Archive for the ‘Puget Lowland’ Category

Sunset at Larrabee State Park’s Clayton Beach

New photos from Clayton Beach at Larrabee State Park in Bellingham, WA.

sunset at larrabee state park in washington state usa

A winter sunset at Clayton Beach – Larrabee State Park in Bellingham

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   In March of 2012 I visited Larrabee State Park in Washington State. Both of these photos are from Clayton Beach and show the interesting foregrounds possible on this sort of sandstone beach.

   One of my favourite features of Clayton Beach was the sandstone along the edge of the ocean. Most of the “beaches” that I know in this region are either sandy or are a rocky beach that is rather slippery. The usual barnacles, mussels, and algae such as Fucus distichus are still present. As they are on a sandstone surface, however, the rocks are not very slippery even when wet. It feels a bit like walking on sandpaper – and it was nice to not have to worry as much about falling on my butt!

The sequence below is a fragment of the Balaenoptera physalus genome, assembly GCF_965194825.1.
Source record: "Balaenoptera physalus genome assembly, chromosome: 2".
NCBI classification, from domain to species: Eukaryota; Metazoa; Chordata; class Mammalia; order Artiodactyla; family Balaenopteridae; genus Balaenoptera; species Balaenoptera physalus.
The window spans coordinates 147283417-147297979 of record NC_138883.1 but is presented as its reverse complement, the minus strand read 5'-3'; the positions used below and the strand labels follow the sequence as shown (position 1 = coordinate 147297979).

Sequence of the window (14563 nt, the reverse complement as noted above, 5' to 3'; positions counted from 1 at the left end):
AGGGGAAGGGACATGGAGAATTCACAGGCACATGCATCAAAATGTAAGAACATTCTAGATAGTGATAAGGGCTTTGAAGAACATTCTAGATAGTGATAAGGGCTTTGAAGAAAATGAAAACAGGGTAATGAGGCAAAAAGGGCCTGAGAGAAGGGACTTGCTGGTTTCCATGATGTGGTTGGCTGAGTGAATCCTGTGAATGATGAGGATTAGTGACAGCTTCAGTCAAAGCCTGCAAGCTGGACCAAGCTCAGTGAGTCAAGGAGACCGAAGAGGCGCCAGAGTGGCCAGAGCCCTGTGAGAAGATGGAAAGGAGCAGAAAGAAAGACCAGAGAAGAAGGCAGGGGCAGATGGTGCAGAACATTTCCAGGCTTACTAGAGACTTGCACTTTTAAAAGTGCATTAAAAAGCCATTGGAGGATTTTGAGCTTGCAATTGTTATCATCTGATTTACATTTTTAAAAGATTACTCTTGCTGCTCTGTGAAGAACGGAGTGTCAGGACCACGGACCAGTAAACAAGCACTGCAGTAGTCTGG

sunset at larrabee state park in washington state usa

Sunset light on sandstone formations at Clayton
Beach in Larrabee State Park – Bellingham

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   Other than just providing a non slip surface to walk on, the sandstone provides some great textures and shapes (called Tafoni) for the foreground of a photograph. Both of these images have interesting shapes in the foreground, though the second is more pronounced with more visible pockets of erosion. My previously published photo from Larrabee shows a larger sandstone formation.

   I have a new gallery of Ocean Photos on my website which includes more from my trip to Larabee State park. More Ocean themed photos are on their way…

Larrabee State Park Sunset

Sunset over Lummi Island with some sandstone Tafoni at Clayton Beach in Larrabee State Park – Bellingham, Washington State, USA.

sunset over lummi island with some sandstone tafoni at clayton beach in larrabee state park

Clayton Beach at Larrabee State Park